Articles / Educational design

Creating a new community space

Want to know more?

Contact us

FMSA Architecture was tasked with designing a new type of community space for a nonprofit organisation

The Eastern Hub is an unmistakably public place with a prominent entry

advertisment

Architect: FMSA Architecture
Photography by Phil Nitchie and Andrew San

From the architect: Our client, Karingal are a nonprofit organisation established by a group of local Geelong parents in 1952 to improve the quality of life for people with disabilities. “Karingal” is an Aboriginal word meaning “happy home” and the creation of healthy environments is a cornerstone of Karingal’s philosophy.
The Eastern Hub vision combines two core principles: ‘to provide first-class disability care within a deinstitutionalised setting’, and ‘to be inclusive for all by design and culture’. It provides a unique environment for human interaction as a key component of a holistic-care philosophy.
The Eastern Hub is an unmistakably public place with a prominent, entry providing clear views into the café, gallery, and garden courtyard; all spaces shared by Karingal and the community for recreation, training and functions. The shared arrangement supports managed and casual interaction between Karingal’s staff, clients and the public.

advertisment

The “soft-modern” building aesthetic creates an inviting environment that accommodates community and institutional requirements. The patina of undulating, layered wall forms complement the residential scale and character of the neighbourhood. An abundance of natural light, rammed earth walls and exposed recycled hardwood imbue the building with simple warmth and solidity reflective of the project philosophy.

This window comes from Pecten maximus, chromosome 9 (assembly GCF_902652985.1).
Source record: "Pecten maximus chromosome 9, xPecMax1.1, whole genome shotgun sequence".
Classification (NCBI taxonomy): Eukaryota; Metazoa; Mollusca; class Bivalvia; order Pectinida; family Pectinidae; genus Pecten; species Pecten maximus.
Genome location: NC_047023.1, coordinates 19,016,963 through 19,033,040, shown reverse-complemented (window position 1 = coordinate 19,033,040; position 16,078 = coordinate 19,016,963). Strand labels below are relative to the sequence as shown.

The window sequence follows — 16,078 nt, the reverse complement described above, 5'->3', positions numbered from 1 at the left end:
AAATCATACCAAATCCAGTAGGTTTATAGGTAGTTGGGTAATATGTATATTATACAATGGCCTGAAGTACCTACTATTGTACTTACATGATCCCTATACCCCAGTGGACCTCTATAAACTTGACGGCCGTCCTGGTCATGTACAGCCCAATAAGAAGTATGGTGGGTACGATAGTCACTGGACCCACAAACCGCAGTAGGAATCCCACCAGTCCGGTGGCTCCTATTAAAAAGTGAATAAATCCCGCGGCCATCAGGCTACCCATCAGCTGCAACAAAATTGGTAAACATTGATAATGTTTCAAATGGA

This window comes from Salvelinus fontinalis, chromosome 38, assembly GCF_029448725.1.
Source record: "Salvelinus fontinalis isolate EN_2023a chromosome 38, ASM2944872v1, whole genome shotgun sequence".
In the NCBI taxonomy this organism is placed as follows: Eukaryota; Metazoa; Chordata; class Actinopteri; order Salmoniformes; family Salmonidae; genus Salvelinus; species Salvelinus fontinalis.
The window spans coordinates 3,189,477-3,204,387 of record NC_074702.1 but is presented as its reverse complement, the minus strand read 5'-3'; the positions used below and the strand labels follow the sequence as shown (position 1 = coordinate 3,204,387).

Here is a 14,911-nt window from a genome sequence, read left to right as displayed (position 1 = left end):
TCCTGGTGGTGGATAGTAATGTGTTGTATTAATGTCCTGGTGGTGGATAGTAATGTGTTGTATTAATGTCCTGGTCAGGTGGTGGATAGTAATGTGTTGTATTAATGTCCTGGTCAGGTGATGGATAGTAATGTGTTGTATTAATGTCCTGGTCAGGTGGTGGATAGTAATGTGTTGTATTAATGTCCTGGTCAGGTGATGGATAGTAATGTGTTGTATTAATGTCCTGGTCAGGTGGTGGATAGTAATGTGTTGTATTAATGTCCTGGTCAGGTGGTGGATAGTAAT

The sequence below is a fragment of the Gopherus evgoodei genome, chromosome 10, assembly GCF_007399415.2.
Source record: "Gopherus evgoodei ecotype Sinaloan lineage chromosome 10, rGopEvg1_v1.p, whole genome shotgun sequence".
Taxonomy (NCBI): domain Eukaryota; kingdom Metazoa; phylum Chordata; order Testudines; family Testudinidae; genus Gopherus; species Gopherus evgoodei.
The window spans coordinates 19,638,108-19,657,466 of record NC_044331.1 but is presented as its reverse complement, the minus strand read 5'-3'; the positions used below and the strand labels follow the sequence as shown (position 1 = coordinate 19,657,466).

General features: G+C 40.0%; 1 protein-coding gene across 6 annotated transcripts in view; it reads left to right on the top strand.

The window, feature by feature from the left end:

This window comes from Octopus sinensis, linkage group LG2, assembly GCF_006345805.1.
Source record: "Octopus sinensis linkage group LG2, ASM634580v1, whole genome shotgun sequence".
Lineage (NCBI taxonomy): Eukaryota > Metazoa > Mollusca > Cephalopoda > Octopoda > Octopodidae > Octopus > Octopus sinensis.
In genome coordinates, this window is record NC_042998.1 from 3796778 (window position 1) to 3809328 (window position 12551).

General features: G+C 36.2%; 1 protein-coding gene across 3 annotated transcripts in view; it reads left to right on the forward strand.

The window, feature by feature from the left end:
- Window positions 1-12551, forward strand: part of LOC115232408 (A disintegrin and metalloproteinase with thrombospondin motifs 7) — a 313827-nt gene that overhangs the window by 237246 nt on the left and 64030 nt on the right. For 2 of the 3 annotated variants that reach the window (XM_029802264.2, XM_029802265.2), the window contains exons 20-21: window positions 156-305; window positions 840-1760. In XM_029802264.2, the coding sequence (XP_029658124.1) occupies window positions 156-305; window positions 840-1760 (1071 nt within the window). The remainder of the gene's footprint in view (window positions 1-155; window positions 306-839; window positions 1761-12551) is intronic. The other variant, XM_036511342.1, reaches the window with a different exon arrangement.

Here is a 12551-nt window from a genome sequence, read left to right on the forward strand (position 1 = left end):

At the new Eastern Hub, Karingal provide specialised day care, training and personal development services for some of its “clients”. The building is designed specifically to meet the needs of people with a range of disabilities. Uniquely, the Eastern Hub is also a publicly accessible, community facility. The brief was to provide a welcoming place, inclusive by design and culture to be accessed by all people within the community.
Karingal required the inclusion of innovative, activated spaces to attract the public, support community connection and enhance improved outcomes for both the Karingal client base and the local community. The whole facility and surrounding garden areas were required to be fully accessible and comply with the principles of universal and environmental design.


First published date: 01 June 2017

More news from Trends